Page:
• Council immediately undertake an wholistic traffic study of the area bounded by Ernest/Miller/Falcon Streets and the Warringah Freeway (including Moodie Street) to identify traffic and parking measures to ameliorate the current situation and to protect pedestrian safety;

  • the traffic study and recommendations be publicly consulted to the affected residents and the community more generally;

  • following such consultation, a 12-24 month trial of changed traffic arrangements be undertaken and monitored by Council's traffic engineer; and

  • at the conclusion of the trial, Council review the data and, if recommended, permanently adopt any changes.



Q: "As a cyclist residing in the North Sydney area, it is hard not to be dismayed by the current council's seemingly anti cycling stance.
As a serving councillor what are your plans to change this? and what do you intend to do to help create more cycling infrastructure to allow, children the elderly and less mobile people be able to stay fit healthy and safe, whilst riding in the area."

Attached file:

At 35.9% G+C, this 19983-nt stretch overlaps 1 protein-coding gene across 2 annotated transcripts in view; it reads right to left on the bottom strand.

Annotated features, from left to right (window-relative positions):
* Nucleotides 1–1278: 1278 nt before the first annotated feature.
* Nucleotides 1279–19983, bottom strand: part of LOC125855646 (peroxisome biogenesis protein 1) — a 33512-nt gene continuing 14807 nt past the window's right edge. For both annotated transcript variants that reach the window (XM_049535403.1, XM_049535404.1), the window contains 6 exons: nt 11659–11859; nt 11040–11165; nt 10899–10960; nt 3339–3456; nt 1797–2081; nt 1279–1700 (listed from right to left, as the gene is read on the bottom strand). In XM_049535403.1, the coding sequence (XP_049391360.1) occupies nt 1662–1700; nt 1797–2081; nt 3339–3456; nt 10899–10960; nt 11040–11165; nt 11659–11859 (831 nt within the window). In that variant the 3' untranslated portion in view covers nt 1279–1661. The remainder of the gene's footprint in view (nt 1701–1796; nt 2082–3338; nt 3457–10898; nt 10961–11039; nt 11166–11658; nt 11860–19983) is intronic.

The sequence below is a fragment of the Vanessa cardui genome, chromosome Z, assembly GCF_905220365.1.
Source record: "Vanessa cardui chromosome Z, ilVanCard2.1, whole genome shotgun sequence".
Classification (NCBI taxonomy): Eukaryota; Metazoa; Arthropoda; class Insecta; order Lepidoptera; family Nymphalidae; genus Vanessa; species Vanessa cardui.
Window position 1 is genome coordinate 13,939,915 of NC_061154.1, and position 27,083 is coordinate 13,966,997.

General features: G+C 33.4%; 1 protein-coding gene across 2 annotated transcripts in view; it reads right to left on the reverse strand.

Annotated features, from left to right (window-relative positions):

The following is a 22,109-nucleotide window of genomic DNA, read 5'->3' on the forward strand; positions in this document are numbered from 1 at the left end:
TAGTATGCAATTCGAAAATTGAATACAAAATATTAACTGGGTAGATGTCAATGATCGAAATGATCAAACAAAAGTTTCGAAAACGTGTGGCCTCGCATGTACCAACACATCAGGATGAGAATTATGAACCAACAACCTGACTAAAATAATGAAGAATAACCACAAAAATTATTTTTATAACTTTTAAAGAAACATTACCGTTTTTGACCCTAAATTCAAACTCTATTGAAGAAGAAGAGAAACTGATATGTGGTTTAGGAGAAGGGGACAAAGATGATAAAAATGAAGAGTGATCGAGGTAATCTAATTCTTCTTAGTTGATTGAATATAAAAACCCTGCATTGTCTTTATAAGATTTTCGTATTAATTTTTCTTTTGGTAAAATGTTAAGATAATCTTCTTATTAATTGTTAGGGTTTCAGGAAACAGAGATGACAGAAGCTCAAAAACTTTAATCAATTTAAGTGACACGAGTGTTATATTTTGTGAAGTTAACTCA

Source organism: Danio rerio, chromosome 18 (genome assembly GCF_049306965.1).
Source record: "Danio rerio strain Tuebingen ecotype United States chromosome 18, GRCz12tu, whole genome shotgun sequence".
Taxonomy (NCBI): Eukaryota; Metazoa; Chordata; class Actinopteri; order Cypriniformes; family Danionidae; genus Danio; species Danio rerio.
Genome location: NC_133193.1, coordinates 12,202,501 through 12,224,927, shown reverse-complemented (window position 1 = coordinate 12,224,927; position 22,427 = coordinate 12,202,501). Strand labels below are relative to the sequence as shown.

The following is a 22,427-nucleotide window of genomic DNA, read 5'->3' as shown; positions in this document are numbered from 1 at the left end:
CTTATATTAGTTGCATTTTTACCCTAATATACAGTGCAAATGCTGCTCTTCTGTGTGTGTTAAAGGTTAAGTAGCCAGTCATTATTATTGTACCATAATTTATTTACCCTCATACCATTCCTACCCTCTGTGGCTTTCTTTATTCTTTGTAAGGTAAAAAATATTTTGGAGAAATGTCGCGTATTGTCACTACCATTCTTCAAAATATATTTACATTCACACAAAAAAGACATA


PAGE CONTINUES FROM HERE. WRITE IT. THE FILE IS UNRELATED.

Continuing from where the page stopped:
A:  One  of the reasons I first stood for Council was that I wanted more than a “paint tin and stencil approach” to cycling infrastructure.  I moved for Council to prepare and adopt the current integrated cycling strategy and to ensure that delivery of that infrastructure was embedded in each budget to ensure roll out would occur.

I am a long time supporter of cycling and take great pride in having delivered new cycling infrastructure across the local government area in my time on Council (eg, separated cycle ways on Sutherland Street, West Street, Ridge Street and more planned and budgeted to be delivered).